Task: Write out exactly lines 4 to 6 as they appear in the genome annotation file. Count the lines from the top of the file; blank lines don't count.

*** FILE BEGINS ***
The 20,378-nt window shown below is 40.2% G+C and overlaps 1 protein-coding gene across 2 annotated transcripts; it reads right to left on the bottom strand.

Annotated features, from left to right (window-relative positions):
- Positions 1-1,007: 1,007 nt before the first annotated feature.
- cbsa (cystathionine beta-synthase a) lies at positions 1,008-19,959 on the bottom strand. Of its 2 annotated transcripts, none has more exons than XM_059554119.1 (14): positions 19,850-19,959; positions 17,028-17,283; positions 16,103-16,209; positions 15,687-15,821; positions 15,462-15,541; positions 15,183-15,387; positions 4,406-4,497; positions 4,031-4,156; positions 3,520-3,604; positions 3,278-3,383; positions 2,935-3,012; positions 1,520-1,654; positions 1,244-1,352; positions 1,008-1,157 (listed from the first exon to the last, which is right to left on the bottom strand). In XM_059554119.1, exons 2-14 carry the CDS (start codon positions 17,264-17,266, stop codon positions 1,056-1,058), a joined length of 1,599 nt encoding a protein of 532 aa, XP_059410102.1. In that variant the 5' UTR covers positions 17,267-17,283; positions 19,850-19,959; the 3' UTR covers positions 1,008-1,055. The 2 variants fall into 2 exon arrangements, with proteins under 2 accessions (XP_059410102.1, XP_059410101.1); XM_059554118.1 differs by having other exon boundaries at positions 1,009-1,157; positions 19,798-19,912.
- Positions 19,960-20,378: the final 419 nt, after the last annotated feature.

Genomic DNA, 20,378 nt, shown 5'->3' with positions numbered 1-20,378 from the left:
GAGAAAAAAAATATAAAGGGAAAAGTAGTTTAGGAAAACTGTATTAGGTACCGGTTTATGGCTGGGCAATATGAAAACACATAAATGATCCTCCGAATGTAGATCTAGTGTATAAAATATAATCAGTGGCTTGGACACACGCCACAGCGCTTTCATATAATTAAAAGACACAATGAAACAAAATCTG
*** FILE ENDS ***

- cbsa (cystathionine beta-synthase a) lies at positions 1,008-19,959 on the bottom strand. Of its 2 annotated transcripts, none has more exons than XM_059554119.1 (14): positions 19,850-19,959; positions 17,028-17,283; positions 16,103-16,209; positions 15,687-15,821; positions 15,462-15,541; positions 15,183-15,387; positions 4,406-4,497; positions 4,031-4,156; positions 3,520-3,604; positions 3,278-3,383; positions 2,935-3,012; positions 1,520-1,654; positions 1,244-1,352; positions 1,008-1,157 (listed from the first exon to the last, which is right to left on the bottom strand). In XM_059554119.1, exons 2-14 carry the CDS (start codon positions 17,264-17,266, stop codon positions 1,056-1,058), a joined length of 1,599 nt encoding a protein of 532 aa, XP_059410102.1. In that variant the 5' UTR covers positions 17,267-17,283; positions 19,850-19,959; the 3' UTR covers positions 1,008-1,055. The 2 variants fall into 2 exon arrangements, with proteins under 2 accessions (XP_059410102.1, XP_059410101.1); XM_059554118.1 differs by having other exon boundaries at positions 1,009-1,157; positions 19,798-19,912.
- Positions 19,960-20,378: the final 419 nt, after the last annotated feature.

Genomic DNA, 20,378 nt, shown 5'->3' with positions numbered 1-20,378 from the left: